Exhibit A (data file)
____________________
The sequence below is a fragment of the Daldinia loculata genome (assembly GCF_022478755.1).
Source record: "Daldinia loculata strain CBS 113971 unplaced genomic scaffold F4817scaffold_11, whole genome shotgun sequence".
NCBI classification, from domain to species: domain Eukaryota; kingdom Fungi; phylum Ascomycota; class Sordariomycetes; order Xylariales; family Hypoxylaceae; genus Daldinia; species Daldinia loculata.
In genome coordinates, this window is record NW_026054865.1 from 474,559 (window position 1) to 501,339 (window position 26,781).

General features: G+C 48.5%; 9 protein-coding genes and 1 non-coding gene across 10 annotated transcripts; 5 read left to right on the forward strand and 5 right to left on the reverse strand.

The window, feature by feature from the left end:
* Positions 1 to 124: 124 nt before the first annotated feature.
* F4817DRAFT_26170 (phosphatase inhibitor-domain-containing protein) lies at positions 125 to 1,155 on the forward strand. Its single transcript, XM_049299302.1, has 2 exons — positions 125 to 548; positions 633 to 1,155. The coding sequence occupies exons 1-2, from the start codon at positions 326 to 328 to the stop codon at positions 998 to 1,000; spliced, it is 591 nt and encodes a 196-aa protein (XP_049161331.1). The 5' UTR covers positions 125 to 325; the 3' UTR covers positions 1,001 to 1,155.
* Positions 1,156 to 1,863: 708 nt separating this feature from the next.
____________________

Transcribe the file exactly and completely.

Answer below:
The sequence below is a fragment of the Daldinia loculata genome (assembly GCF_022478755.1).
Source record: "Daldinia loculata strain CBS 113971 unplaced genomic scaffold F4817scaffold_11, whole genome shotgun sequence".
NCBI classification, from domain to species: domain Eukaryota; kingdom Fungi; phylum Ascomycota; class Sordariomycetes; order Xylariales; family Hypoxylaceae; genus Daldinia; species Daldinia loculata.
In genome coordinates, this window is record NW_026054865.1 from 474,559 (window position 1) to 501,339 (window position 26,781).

General features: G+C 48.5%; 9 protein-coding genes and 1 non-coding gene across 10 annotated transcripts; 5 read left to right on the forward strand and 5 right to left on the reverse strand.

The window, feature by feature from the left end:
* Positions 1 to 124: 124 nt before the first annotated feature.
* F4817DRAFT_26170 (phosphatase inhibitor-domain-containing protein) lies at positions 125 to 1,155 on the forward strand. Its single transcript, XM_049299302.1, has 2 exons — positions 125 to 548; positions 633 to 1,155. The coding sequence occupies exons 1-2, from the start codon at positions 326 to 328 to the stop codon at positions 998 to 1,000; spliced, it is 591 nt and encodes a 196-aa protein (XP_049161331.1). The 5' UTR covers positions 125 to 325; the 3' UTR covers positions 1,001 to 1,155.
* Positions 1,156 to 1,863: 708 nt separating this feature from the next.